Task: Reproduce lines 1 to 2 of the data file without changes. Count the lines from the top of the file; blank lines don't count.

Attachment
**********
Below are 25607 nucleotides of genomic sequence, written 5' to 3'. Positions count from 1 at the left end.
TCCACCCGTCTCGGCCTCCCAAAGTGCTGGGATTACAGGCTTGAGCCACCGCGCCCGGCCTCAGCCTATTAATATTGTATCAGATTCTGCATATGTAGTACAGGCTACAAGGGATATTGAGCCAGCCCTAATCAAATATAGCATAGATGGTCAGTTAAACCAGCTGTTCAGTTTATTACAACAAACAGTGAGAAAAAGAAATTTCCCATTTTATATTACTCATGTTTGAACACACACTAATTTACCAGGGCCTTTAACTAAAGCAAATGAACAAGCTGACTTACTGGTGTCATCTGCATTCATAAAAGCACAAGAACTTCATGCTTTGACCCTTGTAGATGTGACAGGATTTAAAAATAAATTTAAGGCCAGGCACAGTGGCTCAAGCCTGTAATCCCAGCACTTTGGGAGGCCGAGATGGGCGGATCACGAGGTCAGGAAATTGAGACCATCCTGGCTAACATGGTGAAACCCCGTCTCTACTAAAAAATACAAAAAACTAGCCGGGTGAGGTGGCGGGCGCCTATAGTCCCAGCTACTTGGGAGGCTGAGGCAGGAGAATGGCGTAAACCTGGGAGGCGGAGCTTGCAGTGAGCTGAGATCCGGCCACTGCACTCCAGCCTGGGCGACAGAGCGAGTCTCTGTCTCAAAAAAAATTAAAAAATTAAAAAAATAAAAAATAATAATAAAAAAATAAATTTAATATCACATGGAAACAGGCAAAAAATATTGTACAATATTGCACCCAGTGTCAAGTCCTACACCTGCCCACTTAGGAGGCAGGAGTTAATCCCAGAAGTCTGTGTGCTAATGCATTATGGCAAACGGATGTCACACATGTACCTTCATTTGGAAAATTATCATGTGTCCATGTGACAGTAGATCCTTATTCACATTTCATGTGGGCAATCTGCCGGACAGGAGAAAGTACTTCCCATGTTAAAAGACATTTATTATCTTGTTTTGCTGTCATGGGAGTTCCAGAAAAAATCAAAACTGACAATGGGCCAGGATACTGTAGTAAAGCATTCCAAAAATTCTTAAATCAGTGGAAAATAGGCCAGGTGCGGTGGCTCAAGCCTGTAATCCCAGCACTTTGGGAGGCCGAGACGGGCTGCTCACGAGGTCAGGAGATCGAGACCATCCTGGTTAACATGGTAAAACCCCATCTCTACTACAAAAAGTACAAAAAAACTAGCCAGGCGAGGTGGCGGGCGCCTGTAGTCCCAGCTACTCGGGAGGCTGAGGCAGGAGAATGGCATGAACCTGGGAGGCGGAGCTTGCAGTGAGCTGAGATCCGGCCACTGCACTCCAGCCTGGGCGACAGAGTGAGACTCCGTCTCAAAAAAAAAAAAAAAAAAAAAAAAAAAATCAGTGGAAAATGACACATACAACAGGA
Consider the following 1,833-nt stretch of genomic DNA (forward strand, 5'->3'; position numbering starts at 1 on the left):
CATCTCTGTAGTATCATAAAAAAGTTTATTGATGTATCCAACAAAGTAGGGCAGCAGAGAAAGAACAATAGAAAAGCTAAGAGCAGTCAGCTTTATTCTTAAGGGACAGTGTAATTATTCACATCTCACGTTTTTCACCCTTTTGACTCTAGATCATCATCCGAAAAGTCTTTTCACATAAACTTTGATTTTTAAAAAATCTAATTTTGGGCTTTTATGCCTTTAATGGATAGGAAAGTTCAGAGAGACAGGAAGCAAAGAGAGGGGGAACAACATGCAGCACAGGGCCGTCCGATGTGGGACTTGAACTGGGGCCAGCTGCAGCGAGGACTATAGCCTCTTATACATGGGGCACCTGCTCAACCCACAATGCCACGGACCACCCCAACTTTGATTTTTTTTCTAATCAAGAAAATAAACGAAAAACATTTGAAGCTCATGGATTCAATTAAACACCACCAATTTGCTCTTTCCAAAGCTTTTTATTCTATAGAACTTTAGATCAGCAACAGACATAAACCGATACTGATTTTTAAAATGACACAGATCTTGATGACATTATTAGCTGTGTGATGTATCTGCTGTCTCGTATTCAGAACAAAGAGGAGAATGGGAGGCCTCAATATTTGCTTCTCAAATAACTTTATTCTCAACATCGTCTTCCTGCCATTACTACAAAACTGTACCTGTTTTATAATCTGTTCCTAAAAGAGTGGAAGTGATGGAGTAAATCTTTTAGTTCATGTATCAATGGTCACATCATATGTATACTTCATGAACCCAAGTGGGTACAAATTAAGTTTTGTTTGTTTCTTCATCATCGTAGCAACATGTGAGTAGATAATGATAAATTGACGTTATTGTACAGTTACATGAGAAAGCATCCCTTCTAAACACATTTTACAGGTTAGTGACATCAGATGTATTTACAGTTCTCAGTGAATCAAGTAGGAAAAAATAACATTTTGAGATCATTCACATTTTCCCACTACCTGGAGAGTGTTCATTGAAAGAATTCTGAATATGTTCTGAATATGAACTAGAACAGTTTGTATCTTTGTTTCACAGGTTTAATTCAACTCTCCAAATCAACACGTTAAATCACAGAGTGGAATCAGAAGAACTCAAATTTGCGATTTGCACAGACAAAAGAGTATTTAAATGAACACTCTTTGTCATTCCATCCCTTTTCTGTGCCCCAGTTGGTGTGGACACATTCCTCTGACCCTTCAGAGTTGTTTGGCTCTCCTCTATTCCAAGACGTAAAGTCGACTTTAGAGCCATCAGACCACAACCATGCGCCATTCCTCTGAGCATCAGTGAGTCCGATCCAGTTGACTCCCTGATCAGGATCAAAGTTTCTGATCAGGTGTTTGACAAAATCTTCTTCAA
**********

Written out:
Below are 25607 nucleotides of genomic sequence, written 5' to 3'. Positions count from 1 at the left end.
TCCACCCGTCTCGGCCTCCCAAAGTGCTGGGATTACAGGCTTGAGCCACCGCGCCCGGCCTCAGCCTATTAATATTGTATCAGATTCTGCATATGTAGTACAGGCTACAAGGGATATTGAGCCAGCCCTAATCAAATATAGCATAGATGGTCAGTTAAACCAGCTGTTCAGTTTATTACAACAAACAGTGAGAAAAAGAAATTTCCCATTTTATATTACTCATGTTTGAACACACACTAATTTACCAGGGCCTTTAACTAAAGCAAATGAACAAGCTGACTTACTGGTGTCATCTGCATTCATAAAAGCACAAGAACTTCATGCTTTGACCCTTGTAGATGTGACAGGATTTAAAAATAAATTTAAGGCCAGGCACAGTGGCTCAAGCCTGTAATCCCAGCACTTTGGGAGGCCGAGATGGGCGGATCACGAGGTCAGGAAATTGAGACCATCCTGGCTAACATGGTGAAACCCCGTCTCTACTAAAAAATACAAAAAACTAGCCGGGTGAGGTGGCGGGCGCCTATAGTCCCAGCTACTTGGGAGGCTGAGGCAGGAGAATGGCGTAAACCTGGGAGGCGGAGCTTGCAGTGAGCTGAGATCCGGCCACTGCACTCCAGCCTGGGCGACAGAGCGAGTCTCTGTCTCAAAAAAAATTAAAAAATTAAAAAAATAAAAAATAATAATAAAAAAATAAATTTAATATCACATGGAAACAGGCAAAAAATATTGTACAATATTGCACCCAGTGTCAAGTCCTACACCTGCCCACTTAGGAGGCAGGAGTTAATCCCAGAAGTCTGTGTGCTAATGCATTATGGCAAACGGATGTCACACATGTACCTTCATTTGGAAAATTATCATGTGTCCATGTGACAGTAGATCCTTATTCACATTTCATGTGGGCAATCTGCCGGACAGGAGAAAGTACTTCCCATGTTAAAAGACATTTATTATCTTGTTTTGCTGTCATGGGAGTTCCAGAAAAAATCAAAACTGACAATGGGCCAGGATACTGTAGTAAAGCATTCCAAAAATTCTTAAATCAGTGGAAAATAGGCCAGGTGCGGTGGCTCAAGCCTGTAATCCCAGCACTTTGGGAGGCCGAGACGGGCTGCTCACGAGGTCAGGAGATCGAGACCATCCTGGTTAACATGGTAAAACCCCATCTCTACTACAAAAAGTACAAAAAAACTAGCCAGGCGAGGTGGCGGGCGCCTGTAGTCCCAGCTACTCGGGAGGCTGAGGCAGGAGAATGGCATGAACCTGGGAGGCGGAGCTTGCAGTGAGCTGAGATCCGGCCACTGCACTCCAGCCTGGGCGACAGAGTGAGACTCCGTCTCAAAAAAAAAAAAAAAAAAAAAAAAAAAATCAGTGGAAAATGACACATACAACAGGA